Lance Wilbanks was looking forward to a rebirth for his trucking company, which saw its business hauling drilling rigs across southeastern New Mexico drop from around two dozen a month to just a handful during the pandemic.But with President Biden moving Wednesday to halt new oil and gas leasing on federal land, Mr. Wilbanks is worried that the bounceback might never come.
The freeze is “a gut punch to follow up the worst year we’ve had since the early 2000s,” he said, noting that he has already had to cut down from 300 to 100 employees over the past year. “I expected there to be changes, but to move this fast, I didn’t expect it at all,” he added.
Mr. Biden’s action, the start of a sweeping plan to tackle climate change, has raised concerns across New Mexico, where local officials, state representatives and businesses dependent on oil and gas are trying to size up the impact for an industry that made up roughly a third of the state’s general fund revenue last year.
The reaction in the state of 2.1 million, which Mr. Biden won with 54% of the vote in November, shows the potential pitfalls the president faces in seeking to promote cleaner energy and phase out fossil fuels, which continue to be significant economic engines in parts of the U.S. A long-lasting freeze on new leasing would curb royalties and revenue New Mexico uses to pay for schools, Medicaid and public safety, and could move lawmakers to consider drastic options to address lost funding, such as cutting spending or drawing from state reserves, officials and regional economists said.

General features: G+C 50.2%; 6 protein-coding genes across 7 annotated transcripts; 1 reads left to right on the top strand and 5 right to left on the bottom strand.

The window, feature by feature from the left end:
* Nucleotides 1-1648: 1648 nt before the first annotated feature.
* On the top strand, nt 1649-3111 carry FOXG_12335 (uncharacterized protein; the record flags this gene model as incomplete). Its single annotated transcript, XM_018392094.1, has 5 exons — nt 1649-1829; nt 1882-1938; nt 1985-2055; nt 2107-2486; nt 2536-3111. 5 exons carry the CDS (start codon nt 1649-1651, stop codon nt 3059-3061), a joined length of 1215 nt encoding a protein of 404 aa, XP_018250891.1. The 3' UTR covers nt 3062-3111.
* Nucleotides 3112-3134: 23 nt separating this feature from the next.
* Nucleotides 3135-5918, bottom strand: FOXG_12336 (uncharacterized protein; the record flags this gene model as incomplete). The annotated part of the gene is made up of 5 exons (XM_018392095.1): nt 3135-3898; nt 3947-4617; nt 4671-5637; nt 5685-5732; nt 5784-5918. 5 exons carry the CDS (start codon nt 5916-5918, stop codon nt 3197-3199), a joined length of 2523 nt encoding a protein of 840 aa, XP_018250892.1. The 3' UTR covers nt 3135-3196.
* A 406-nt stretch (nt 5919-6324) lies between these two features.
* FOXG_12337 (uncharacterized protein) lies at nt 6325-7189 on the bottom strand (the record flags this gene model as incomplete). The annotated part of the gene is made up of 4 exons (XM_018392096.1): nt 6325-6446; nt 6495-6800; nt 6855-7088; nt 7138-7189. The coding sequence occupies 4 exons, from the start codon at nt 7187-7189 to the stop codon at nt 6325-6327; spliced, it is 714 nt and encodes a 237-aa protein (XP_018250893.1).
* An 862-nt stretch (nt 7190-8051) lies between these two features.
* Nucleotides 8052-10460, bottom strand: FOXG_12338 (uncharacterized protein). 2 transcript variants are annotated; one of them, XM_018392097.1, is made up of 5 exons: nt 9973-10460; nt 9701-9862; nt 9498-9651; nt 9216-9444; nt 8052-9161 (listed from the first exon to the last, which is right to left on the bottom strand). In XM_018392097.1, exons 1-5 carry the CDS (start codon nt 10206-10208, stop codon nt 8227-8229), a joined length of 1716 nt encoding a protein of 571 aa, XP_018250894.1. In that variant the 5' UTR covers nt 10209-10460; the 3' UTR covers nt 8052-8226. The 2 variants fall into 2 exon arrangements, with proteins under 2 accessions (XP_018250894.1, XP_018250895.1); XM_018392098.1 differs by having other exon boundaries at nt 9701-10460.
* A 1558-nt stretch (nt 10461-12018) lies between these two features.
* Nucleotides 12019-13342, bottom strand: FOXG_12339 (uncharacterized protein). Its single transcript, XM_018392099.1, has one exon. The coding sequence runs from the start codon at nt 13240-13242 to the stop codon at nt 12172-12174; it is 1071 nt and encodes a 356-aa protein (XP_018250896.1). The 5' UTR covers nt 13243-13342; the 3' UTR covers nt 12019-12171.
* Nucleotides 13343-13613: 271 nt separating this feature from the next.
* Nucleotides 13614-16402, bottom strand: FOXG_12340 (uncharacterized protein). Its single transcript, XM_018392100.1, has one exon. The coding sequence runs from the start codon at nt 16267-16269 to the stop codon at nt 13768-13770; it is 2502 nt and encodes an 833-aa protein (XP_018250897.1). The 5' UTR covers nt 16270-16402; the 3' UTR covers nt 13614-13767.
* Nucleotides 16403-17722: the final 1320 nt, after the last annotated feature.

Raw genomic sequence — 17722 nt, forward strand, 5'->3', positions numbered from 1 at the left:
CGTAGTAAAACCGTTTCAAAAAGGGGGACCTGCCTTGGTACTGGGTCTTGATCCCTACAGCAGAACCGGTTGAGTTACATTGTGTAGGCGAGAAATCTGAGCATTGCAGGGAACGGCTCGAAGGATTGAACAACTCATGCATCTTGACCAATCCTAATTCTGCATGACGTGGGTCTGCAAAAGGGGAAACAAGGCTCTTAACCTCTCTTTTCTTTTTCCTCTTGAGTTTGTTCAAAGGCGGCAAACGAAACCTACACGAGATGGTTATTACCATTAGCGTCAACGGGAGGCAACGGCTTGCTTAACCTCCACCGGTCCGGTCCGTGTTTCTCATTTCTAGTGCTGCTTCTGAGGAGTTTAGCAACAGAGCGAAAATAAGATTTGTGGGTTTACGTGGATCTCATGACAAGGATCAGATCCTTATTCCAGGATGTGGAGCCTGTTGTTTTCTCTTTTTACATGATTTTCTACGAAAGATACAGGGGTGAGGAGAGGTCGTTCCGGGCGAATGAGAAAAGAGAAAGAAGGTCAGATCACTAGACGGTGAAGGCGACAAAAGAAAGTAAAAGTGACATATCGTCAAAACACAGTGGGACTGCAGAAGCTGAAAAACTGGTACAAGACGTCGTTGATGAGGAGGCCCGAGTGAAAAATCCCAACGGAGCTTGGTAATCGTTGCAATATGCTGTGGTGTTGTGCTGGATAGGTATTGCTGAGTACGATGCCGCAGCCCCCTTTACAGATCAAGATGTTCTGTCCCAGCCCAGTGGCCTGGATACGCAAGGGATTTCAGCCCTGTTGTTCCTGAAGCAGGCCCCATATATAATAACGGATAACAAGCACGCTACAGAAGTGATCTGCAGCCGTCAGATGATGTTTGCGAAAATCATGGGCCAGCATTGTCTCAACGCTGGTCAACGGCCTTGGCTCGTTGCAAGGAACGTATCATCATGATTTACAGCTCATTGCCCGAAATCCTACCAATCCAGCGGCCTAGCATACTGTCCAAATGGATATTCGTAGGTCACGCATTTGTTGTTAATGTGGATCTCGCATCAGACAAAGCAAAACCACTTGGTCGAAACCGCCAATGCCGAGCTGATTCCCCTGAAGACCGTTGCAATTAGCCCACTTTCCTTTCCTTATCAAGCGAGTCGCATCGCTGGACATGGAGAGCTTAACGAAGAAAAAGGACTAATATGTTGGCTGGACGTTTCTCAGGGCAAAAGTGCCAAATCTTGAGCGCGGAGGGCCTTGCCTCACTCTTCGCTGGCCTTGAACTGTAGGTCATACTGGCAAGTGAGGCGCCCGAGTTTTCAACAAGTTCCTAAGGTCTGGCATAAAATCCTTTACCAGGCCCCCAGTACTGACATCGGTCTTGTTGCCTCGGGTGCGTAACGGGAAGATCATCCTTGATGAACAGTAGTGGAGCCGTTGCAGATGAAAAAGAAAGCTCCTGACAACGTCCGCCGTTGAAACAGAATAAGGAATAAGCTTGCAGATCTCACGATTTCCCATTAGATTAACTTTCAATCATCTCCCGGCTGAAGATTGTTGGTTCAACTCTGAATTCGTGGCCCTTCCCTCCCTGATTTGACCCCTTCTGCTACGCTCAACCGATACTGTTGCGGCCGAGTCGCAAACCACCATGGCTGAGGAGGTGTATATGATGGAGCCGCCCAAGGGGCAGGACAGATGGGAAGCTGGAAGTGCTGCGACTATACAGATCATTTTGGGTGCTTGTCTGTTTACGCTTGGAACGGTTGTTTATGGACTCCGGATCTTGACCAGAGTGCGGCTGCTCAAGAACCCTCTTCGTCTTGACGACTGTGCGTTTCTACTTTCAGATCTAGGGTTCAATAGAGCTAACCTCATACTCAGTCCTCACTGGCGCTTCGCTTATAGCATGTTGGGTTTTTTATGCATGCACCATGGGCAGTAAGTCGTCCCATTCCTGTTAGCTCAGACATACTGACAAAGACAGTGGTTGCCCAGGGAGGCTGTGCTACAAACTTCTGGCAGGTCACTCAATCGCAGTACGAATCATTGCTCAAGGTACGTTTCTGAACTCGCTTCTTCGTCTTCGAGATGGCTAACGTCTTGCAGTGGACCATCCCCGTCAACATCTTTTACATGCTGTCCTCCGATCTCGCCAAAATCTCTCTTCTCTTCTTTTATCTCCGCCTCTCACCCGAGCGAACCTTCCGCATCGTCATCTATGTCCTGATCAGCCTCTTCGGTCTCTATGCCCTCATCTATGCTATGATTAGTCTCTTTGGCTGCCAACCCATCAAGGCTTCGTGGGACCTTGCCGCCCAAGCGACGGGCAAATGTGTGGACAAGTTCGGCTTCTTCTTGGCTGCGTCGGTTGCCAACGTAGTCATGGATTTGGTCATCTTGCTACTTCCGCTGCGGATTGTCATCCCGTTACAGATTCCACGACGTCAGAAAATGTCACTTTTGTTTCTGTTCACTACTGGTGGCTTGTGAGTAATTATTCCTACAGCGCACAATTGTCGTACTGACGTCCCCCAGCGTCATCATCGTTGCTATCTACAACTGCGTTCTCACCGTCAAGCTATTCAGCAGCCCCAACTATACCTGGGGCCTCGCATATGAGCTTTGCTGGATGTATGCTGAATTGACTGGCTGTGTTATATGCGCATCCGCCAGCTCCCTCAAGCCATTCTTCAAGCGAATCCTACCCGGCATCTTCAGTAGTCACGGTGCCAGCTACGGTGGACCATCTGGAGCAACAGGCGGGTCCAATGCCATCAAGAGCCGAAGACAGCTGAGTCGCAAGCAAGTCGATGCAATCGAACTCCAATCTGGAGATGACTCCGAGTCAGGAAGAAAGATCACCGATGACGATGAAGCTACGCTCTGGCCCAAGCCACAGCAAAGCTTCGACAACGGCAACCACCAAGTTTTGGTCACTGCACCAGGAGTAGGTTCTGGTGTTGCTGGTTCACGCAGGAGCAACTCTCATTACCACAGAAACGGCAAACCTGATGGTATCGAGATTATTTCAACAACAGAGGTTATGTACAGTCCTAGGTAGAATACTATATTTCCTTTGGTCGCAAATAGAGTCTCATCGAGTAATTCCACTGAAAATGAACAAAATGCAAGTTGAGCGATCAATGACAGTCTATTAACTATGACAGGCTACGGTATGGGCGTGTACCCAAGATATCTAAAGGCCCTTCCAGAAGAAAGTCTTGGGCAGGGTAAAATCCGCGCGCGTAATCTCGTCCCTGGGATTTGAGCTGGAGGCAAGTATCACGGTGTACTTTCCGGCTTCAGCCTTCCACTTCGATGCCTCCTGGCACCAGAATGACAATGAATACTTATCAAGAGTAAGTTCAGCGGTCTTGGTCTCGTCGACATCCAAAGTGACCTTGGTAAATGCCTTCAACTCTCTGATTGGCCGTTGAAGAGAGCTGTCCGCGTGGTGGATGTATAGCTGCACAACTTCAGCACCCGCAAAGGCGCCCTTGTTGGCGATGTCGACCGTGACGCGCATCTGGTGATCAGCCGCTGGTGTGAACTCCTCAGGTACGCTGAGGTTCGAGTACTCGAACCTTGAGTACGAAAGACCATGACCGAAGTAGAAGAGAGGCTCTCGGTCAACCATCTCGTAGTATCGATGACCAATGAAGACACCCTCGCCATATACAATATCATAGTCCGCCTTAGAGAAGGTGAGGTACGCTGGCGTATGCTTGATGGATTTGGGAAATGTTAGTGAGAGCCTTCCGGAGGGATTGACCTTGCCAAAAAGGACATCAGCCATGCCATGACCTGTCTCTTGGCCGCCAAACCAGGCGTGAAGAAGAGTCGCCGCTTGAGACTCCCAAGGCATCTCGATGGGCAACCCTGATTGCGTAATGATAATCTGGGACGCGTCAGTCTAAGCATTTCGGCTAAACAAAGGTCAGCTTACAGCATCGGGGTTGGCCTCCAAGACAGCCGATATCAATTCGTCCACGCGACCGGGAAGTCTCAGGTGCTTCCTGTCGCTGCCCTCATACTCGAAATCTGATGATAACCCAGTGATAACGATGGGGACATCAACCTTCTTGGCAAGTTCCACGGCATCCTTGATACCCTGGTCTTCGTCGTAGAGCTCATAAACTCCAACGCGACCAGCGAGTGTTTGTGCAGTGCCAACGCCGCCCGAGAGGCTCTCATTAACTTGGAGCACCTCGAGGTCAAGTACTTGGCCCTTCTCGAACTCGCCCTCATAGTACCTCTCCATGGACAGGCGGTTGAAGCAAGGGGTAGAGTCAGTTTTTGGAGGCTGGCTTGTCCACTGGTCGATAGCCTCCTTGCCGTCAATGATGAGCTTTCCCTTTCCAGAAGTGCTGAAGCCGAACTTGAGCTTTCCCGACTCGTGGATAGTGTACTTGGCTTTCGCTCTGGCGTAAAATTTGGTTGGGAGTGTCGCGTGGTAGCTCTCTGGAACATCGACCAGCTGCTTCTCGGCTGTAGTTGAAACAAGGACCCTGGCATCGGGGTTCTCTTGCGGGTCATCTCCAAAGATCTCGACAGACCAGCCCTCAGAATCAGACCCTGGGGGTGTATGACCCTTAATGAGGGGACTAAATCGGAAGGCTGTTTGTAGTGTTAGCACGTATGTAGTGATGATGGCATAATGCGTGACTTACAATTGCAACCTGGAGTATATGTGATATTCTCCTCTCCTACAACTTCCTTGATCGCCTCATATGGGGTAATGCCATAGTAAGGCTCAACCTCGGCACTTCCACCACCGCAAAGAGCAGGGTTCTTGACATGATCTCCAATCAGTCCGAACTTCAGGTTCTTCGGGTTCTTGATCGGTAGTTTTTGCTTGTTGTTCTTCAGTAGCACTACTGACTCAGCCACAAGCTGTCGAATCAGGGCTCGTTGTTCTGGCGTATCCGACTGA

“It could be a devastating blow to our budget,” said Democratic State Rep. Patricia Lundstrom, chair of the state house’s appropriations and finance committee. “We’re not a wealthy state. We have to stretch every dollar.”
Drillers have delivered a windfall to New Mexico in recent years as U.S. frackers migrated to the Permian Basin, the most active current U.S. oil field, which straddles New Mexico and Texas. That has brought more drilling rigs, workers, restaurants and hotels to parts of New Mexico such as Eddy and Lea counties, and has nearly tripled the state’s oil output from January 2016 to March 2020 just before the pandemic.Artesia Mayor Raye Miller said nearly everything in his city of about 12,300 was tied to the success of the oil-and-gas industry. Artesia was already hurting from the pandemic. Now, just when there was hope oil would rebound, Mr. Miller said he worried that suspending leasing would force some people to leave southeastern New Mexico to find work.
“This basically takes a large chunk of our state out of future development,” Mr. Miller said. “We believe that our community will shrink if these actions become a permanent decision.”
Almost a quarter of U.S. oil production came from federal lands and waters in fiscal 2019, according to the Interior Department. For New Mexico, the figure is more than 50%, economists said. About a third of the $2.8 billion from oil and gas in the state’s general fund last year came from drilling operations on federal land, according to the New Mexico Oil and Gas Association.